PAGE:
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THE

EVANGELICAL MAGAZINE,

AND

MISSIONARY CHRONICLE.

FOR JANUARY, 1852.

MEMOIR OF THE LATE REV. WILLIAM COOPER, OF DUBLIN.

WILLIAM COOPER, the eldest son of offered to accompany him to the TaberRichard and Elizabeth Cooper, was born nacle, the impression that he must go in Warwickshire, on the 28th of Au- to Spafields was so strong, that he could gust, 1776. In the following June, the not resist. Ho ran the greater part of family removed to London, and settled the way, and arrived just in time to hear in Hampstead. , At an early age he Dr. Haweis read his text, 2 Cor. xiii. 5, was placed with a relative, an attorney, “Examine yourselves, whether ye be in whose chambers were in Clement's Inn. the faith,” &c. The words went like an Much leisure was kindly granted him, electric shock through his heart, and which he employed in the improvement rendered him for a time incapable of of his mind, his education having, attending to what the preacher said. through almost constant illness, been When somewhat recovered, he found greatly neglected. Tired at length of Dr. Haweis delivering a fuithful and the monotony of his situation, he be awfully searching discourse. From this came melancholy and dissatisfied, and time, his heart pauted to exhort bis returned to his father's house. After a fellow-sinners to “behold the Lamb of short time he was bound to a mercantile God." The conversion of his fellowhouse in the City. About this period apprentice was the first fruits of this (December, 1790, he commenced a concern for others' salvation. Among Diary, which he continued through the his papers are found the following lines greater part of his life. “In the winter expressive of his longing for missionary of '92," he writes, “I was brought to work. They bear date 1794. know my own utter sinfulness, and the

“ Send me, O Eternal Spirit ! way of salvation through the Lord Jesus

Send me to some foreign land, Christ; and the instrument was Dr.

To proclaim the Saviour's merit, Haweis, by a sermon he preached, or

Held and guarded by Thy hand.

I am ready: rather by the text of Scripture on which

Lord! I wait for thy command." he discoursed. I had spent the Sab- And the following, dated March 22nd, bath-day at my father's, and towards

1795:evening had a strong desire to attend

“ Eternal Spirit, let me know evening service at Spafields Chapel.” Whence these unusual sorrow's flow Though dissuaded by his father, who That fill my troubled breast.

VOL. XXX.

B

What can these mingled passions mean, guidance of the Holy Spirit, to his Mas-
Of hope, and fear, and joy, and pain,

ter's service.
Which rob my soul of rest?

On November 15th, 1795, he preached “ To preach thy word, Eternal God his first sermon, from Matt. vi. 9, which Redemption through Messiah’s blood, - so pleased Mr. Weatherill that he re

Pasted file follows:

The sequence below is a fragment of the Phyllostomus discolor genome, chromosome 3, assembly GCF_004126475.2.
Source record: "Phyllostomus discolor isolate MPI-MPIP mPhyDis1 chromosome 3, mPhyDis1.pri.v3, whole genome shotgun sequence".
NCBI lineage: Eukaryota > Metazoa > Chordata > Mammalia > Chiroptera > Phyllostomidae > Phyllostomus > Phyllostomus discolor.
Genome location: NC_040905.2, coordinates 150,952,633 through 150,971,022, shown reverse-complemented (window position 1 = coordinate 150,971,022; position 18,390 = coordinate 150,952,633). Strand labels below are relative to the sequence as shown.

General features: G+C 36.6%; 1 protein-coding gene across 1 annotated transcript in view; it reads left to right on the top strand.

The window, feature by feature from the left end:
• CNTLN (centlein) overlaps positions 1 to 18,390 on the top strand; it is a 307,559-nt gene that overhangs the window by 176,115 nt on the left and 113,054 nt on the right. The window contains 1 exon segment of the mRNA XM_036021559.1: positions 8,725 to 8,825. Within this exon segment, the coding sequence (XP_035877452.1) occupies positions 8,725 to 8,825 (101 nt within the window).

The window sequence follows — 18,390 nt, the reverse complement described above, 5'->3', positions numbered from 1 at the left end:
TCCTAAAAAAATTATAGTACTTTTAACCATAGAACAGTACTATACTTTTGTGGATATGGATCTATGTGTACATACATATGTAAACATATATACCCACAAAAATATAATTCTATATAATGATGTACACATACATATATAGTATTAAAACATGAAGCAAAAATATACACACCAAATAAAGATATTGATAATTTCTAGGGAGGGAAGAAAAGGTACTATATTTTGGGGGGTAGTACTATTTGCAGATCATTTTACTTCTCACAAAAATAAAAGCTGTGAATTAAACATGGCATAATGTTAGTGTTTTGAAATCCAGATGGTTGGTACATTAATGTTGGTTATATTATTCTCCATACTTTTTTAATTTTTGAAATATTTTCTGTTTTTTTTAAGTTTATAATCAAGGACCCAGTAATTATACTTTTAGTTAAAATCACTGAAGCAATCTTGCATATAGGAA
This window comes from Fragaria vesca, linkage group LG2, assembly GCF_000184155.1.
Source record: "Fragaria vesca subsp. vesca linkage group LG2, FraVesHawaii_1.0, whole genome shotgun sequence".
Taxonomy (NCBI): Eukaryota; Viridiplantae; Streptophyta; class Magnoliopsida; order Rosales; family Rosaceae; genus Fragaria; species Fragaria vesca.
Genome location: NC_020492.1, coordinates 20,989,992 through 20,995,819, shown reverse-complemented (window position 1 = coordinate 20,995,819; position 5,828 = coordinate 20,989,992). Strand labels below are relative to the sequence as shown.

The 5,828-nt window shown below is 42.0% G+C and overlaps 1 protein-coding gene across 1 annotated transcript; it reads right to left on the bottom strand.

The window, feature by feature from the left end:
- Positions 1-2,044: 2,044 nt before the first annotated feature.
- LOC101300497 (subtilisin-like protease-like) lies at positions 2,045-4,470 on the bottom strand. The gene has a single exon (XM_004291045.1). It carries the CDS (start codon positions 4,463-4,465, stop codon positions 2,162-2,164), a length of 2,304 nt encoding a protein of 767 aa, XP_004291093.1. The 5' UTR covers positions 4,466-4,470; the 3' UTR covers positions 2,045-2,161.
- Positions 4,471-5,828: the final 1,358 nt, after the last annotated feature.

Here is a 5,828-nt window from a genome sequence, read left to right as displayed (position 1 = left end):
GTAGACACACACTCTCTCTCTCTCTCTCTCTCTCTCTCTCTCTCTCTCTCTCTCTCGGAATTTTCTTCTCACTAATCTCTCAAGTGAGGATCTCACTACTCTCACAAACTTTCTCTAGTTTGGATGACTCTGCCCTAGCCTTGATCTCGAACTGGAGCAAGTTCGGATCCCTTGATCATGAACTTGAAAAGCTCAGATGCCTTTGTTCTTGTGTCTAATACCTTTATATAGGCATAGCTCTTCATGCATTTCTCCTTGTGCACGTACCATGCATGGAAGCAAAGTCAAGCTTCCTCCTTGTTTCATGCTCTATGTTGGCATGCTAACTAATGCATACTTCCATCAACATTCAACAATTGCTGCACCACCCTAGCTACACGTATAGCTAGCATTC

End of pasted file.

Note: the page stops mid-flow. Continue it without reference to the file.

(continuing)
To lift His standard higher;
In that great work to live and die,

quested a copy. He showed it to the Is all my wish, my crown, my joy,

excellent Lady Ann Erskine, to whom, And sets my soul on fire.

by her desire, Mr. Cooper was shortly

after introduced. At her solicitation, “ But, Lord, are these desires from thee? What end, what motive, do I see?

he went to preach on the Sabbath evenThy glory or my own?

ings to the inmates of Clerkenwell workIf I am called, increase my zeal;

house.

His hearers at the morning If not, extinguish what I feel:

prayer-meetings rapidly increased, until Father, ' Thy will be done!'"

the chapel itself would not contain them. About this period, an aged gentle On one occasion, the multitude pressman, a member of the Committee of ing to get in was so great, that dangerSpafields Chapel, where young Cooper ous results were apprehended.

Adhad now a sitting, accosted him one dressing those outside from one of the day as he was descending from the gal gallery windows, he requested them to lery, and asked—" Do you not desire retire to the adjoining field, promising the ministry?” The abruptness of the to bring the congregation out of the inquiry confused him; yet he confessed chapel, and to preach to them there. his feelings, adding, that he had never This was his first effort at out-of-door expressed his desire to any one. “Well," preaching, and was the means, under replied Mr. Weatherill, “I have long God, of bringing many to a knowledge thought so; come to me at the early of the truth. Some of the Jewish perprayer-meeting, and I will introduce suasion were present, who heard the you." These early prayer-meetings Word with deep attention. were conducted principally by Mr. Wea At another time, having gone to Lady therill, a man eminently distinguished Ann Erskine's after preaching, for rest for his piety and devoted usefulness. and refreshment, he was, as usual, folWilliam Cooper had frequently attended lowed by an immense multitude. Perthem, but had never taken part in the ceiving many of the sons and daughters service. In February, 1795, Mr. Wea- of Israel among the throng, he asked therill introduced him into his pulpit- them if they would attend a sermon desk, and he delivered a short lecture expressly to the Jews. “Oy